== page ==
Hearing loss refers to complete or partial hearing impairment. Symptoms could be mild, moderate, or severe. A patient with mild hearing impairment may have speech comprehension problems, mainly if there is a lot of noise around, while those with severe hearing impairment may need a hearing aid. In the United States, some degree of hearing loss is recorded by about 15 percent of people over the age of 18.
Sensorineural hearing loss the most widespread type we see at our practice. This type is caused by damage in the inner ear to the delicate hair cells and the nerve pathways that give sound to your brain. Around 90 percent of people living with hearing loss have this variant of hearing loss.
The loss of sensorineural hearing is typically gradual— you don’t wake up suddenly because you can’t hear. Instead, you slowly lose your listening capacity. It influences both how loud (volume) and how clearly (clarity) you interpret sound. You may also find some louder sounds to be uncomfortable listening to, especially when compared with years ago.
What are the main signs?
Some of the most common signs of hearing loss are as follows:
Everyone seems to mumble: A loss of high-frequency hearing loss makes some speech sounds difficult to distinguish.
Noisy places are annoying to be in: Restaurants are among the most challenging areas for people with untreated hearing loss to navigate. External sounds, including clinking plates, people speaking loudly at other tables, and loud music, all make understanding a conversation particularly tricky.
Social gatherings are a real hassle: People talking passionately with family and friends, music, laughter sounds like fun, but for those with hearing loss, it can be an unbearable cacophony of sound.
Listening requires effort: The tension of straining to hear what others are thinking is exhausting, mentally, and physically.
Telephone conversations are a struggle: Understanding phone conversations can be tricky as you don’t benefit from the visual cues you get with face-to-face conversations.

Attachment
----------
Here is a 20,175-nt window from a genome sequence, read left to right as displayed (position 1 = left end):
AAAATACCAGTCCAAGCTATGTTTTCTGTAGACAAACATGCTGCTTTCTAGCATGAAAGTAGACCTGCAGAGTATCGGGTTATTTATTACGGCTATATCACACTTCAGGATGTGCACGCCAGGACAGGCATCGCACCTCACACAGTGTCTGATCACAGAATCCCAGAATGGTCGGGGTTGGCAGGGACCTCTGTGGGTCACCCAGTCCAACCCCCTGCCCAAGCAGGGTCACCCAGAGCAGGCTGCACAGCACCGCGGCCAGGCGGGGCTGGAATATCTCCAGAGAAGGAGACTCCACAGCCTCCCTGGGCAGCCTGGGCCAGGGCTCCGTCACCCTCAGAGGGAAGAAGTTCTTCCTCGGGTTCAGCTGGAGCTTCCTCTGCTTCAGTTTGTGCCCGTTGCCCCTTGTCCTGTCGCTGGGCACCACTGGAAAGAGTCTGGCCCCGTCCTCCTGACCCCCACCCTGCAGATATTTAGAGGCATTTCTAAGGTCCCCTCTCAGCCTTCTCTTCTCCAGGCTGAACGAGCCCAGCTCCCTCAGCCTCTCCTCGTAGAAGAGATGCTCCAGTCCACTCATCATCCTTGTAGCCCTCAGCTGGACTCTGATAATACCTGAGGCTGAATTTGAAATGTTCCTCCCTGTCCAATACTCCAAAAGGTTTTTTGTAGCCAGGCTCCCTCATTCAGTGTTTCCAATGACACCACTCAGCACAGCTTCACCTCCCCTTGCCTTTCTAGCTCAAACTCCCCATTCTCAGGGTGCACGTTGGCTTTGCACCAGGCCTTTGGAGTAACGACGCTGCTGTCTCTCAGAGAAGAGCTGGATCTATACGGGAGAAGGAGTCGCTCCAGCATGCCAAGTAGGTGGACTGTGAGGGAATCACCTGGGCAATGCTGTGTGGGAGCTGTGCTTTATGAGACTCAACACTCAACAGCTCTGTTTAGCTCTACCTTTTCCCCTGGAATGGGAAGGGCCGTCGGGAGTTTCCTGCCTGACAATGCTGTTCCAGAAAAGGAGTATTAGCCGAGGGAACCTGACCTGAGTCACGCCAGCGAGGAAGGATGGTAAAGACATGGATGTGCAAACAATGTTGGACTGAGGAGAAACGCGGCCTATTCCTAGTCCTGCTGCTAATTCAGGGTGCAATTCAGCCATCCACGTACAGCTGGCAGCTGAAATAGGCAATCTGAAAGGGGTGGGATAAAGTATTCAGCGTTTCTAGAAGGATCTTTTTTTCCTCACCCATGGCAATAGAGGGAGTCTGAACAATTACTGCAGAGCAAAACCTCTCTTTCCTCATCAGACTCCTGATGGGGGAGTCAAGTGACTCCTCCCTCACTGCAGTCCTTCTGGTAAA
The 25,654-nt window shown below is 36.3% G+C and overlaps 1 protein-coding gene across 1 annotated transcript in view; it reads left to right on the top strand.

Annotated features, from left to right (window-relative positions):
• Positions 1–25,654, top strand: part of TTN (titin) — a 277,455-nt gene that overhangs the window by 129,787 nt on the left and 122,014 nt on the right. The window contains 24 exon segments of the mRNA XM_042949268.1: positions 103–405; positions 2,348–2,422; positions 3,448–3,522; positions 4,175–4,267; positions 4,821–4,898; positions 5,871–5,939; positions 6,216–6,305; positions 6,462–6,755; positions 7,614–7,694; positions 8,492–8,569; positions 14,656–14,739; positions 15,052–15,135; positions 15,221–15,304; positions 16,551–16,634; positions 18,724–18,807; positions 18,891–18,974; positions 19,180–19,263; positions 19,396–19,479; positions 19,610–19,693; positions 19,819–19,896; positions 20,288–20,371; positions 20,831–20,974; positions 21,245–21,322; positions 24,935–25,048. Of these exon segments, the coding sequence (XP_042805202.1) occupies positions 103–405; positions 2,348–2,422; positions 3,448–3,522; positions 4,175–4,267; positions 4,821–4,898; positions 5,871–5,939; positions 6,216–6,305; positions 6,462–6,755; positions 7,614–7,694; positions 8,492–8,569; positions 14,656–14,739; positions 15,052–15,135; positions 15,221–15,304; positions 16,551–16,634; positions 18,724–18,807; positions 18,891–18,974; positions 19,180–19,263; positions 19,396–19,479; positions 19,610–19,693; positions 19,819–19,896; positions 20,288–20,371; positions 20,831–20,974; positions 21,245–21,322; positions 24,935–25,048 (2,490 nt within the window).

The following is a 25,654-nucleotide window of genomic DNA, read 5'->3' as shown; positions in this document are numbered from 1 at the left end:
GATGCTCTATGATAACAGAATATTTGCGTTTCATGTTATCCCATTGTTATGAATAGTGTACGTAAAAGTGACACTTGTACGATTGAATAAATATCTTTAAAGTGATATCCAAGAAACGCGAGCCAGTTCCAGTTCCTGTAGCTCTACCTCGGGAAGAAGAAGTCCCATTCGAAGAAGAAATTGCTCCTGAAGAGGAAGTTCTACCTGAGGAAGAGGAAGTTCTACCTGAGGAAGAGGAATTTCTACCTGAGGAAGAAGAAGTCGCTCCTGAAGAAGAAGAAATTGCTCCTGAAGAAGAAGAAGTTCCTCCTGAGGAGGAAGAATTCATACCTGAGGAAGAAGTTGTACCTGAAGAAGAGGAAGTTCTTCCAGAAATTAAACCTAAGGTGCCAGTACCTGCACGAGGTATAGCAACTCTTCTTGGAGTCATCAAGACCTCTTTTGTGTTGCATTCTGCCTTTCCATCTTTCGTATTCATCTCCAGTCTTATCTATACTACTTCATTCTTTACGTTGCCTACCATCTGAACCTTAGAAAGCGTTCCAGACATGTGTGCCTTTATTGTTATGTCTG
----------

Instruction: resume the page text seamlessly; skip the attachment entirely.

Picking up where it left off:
Hearing loss affects your relationship with family: All of a sudden, you’re arguing with family over small things like the volume level of the TV.
You have Tinnitus: This ringing in the ears is one of the first signs of hearing loss.
You often lose balance: Hearing loss can be a symptom of an underlying condition that affects your balance as well. Johns Hopkins University researchers found that even a mild degree of hearing loss tripled the likelihood of an accidental fall.
How hearing loss leads to these problems
Hearing loss interferes with the ability to hear higher-frequency voices; this could lead to isolation from their grandchildren for older Americans who are elderly and are experiencing hearing loss.
We also know that compromised hearing also has adverse effects on interpersonal relations. A feeling of frustration could arise with spouses, partners, friends, and family members when the person with hearing loss refuses to get help.
The biggest problem identified in most cases is the language and communication challenges, whether in group conversations, with many voices butting in, or within a busy bar, party, or family event. Most people who suffer hearing loss are aware of the occurrence but are reluctant to seek treatment.
At the same time, the family and friends of people with hearing loss will have realized that changes have occurred but do not wish to broach this sensitive topic. The truth, however, is that 48 million Americans (20 percent) suffer hearing loss, and advanced technology is available to treat this disorder.
What should I do if I think I have hearing loss?
The great news is that there are plenty of practical steps you can take to improve your quality of life, even with compromised hearing.
People often wait a long time before acting upon hearing loss. There’s so much proof that you can improve your life significantly with the right treatment. Many people use hearing aids to treat their hearing loss, and they could be something you would benefit from. If they are, the sooner you start using them, the easier and faster you can adapt to them so that you stand the best chance of staying connected and prevent the social isolation all too prevalent with a loss of hearing.